In the second half of the 20th century, New York City saw a boom in organized crime, with New York and New Jersey at the epicenter of mob rule in the US. Meanwhile, the gay scene had exploded.
The Mafia—which had a stranglehold on nightlife since the end of Prohibition—spotted a gap in the market. There was a whole new audience who wanted to go to a bar or nightclub to experience the then luxury of being among other gay people. In the aftermath of Prohibition, a new underground scene developed, and naturally the Mafia wanted in on the action. What followed was years of pimping, financial exploitation, the NYPD completely ignoring the LGBT community's concerns, and gossipy FBI files speculating about certain mobsters' sexualities.
Phillip Crawford Jr., author of the book The Mafia and the Gays, argues that the Mafia were much more than proprietors of illegal nightspots; he says that they are in fact an intrinsic part of the LGBT movement, sparking the Stonewall riots and enabling the gay community to thrive. VICE called him up to talk about all that.
VICE: Hi, Phillip. When did the link between the gay community and the Mafia begin?
Phillip Crawford Jr: The Mafia was behind many speakeasies in the big cities, such as Chicago and New York, during Prohibition. After Prohibition was repealed, state agencies regulated bars with vague standards against disorderly premises and moral indecency, which were interpreted to prohibit serving gays. Accordingly, the Mafia took its experience with speakeasies and used it to operate gay bars, which involved paying off the police departments and liquor authorities charged with enforcing these discriminatory laws.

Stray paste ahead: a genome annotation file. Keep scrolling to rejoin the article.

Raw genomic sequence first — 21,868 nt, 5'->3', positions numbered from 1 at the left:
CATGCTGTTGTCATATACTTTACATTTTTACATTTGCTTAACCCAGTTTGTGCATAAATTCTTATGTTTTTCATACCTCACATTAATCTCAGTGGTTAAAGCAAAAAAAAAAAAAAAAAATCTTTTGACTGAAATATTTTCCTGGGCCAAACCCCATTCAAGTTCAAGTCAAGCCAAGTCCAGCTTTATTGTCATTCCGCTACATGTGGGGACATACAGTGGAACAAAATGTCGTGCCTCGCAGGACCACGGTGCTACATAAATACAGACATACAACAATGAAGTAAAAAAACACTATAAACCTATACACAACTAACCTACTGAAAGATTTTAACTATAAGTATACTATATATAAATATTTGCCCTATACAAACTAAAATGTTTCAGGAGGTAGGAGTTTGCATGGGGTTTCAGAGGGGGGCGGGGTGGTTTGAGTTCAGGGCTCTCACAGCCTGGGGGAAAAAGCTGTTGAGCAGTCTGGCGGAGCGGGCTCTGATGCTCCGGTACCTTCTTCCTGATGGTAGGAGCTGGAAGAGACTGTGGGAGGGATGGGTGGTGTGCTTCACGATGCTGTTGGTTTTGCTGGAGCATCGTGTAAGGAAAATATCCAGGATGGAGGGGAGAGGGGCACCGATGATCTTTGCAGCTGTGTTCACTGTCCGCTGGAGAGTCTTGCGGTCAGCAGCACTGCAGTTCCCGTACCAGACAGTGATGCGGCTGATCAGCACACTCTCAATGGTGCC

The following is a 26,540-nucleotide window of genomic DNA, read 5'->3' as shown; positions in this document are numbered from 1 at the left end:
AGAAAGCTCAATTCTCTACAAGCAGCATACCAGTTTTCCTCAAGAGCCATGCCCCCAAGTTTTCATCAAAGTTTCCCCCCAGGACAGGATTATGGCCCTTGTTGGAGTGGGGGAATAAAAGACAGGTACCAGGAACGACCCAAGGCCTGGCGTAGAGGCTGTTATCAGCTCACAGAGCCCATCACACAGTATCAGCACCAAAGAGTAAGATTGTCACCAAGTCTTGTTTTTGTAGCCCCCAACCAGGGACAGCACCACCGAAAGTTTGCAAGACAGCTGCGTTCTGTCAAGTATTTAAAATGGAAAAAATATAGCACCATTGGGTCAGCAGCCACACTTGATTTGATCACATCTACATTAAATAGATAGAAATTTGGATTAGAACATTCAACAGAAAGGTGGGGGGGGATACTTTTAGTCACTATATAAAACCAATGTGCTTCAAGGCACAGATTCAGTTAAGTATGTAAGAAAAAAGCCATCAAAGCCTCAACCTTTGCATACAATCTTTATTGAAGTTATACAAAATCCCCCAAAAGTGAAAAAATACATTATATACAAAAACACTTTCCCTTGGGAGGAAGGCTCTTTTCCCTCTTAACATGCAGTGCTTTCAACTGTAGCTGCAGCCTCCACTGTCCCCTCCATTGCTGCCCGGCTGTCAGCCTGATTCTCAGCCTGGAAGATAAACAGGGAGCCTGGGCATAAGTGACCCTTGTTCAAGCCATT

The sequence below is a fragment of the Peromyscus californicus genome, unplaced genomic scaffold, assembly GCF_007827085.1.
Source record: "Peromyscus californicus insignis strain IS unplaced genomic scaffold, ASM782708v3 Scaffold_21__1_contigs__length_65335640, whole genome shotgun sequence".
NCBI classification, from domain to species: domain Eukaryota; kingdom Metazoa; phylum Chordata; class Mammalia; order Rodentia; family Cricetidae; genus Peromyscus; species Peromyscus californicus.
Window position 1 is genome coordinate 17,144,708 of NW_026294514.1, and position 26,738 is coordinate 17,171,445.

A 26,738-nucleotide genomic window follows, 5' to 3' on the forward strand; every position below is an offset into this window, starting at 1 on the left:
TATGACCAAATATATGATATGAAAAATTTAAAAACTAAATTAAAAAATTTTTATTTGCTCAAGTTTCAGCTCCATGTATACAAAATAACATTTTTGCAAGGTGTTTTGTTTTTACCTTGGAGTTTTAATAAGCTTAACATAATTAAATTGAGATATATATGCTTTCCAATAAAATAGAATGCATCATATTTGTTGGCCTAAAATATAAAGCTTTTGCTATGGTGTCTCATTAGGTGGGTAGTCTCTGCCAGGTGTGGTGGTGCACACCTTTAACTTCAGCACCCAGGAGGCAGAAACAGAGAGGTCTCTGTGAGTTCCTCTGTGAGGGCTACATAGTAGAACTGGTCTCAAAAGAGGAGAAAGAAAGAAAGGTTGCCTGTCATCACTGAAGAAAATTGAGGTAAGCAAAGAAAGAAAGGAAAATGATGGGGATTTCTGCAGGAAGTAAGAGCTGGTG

It seems like an unusual fusion...
Well, the Mafia didn't much care about enforcing societal mores or respecting government rules. Ernest Sgroi Sr, one of the principal fronts for gay bars controlled by mob boss Vito Genovese in Greenwich Village, obtained his first liquor license right after the repeal of Prohibition. He was involved with some of the most popular gay bars during the post-war years, including the Bon Soir and the Lion, which started off as nightclubs with live entertainment attracting both straight and gay patrons but ultimately became predominantly gay bars. The Lion was where Barbra Streisand made her first public singing performance in 1960.
So do you think the Mafia exploited the gay community purely for their own financial ends?
The Mafia controlled most gay bars due to their illegal status, and extracted a monetary premium from the gay community. This recognized both the legal risk the Mob was taking and the near-monopoly status it enjoyed. After all, where else were gay folks going to meet? There were often high cover charges and minimum drink requirements. Moreover, gay men were at risk of blackmail from their Mob overlords. The Mob's exploitation of the gay community was among the reasons for the 1969 protests outside the Stonewall Inn. Indeed, after the Stonewall protests, once of the principal goals of the activist groups such as Gay Activists Alliance and Gay Liberation Front was to get organized crime out of the gay bars.
Did anything change?
Unfortunately, the LGBT community's complaints about gay bars operating under the Mafia's thumb continued to be ignored for years by law enforcement and public officials. With the liberation movement, gay bars became cash cows for New York's Mafia families.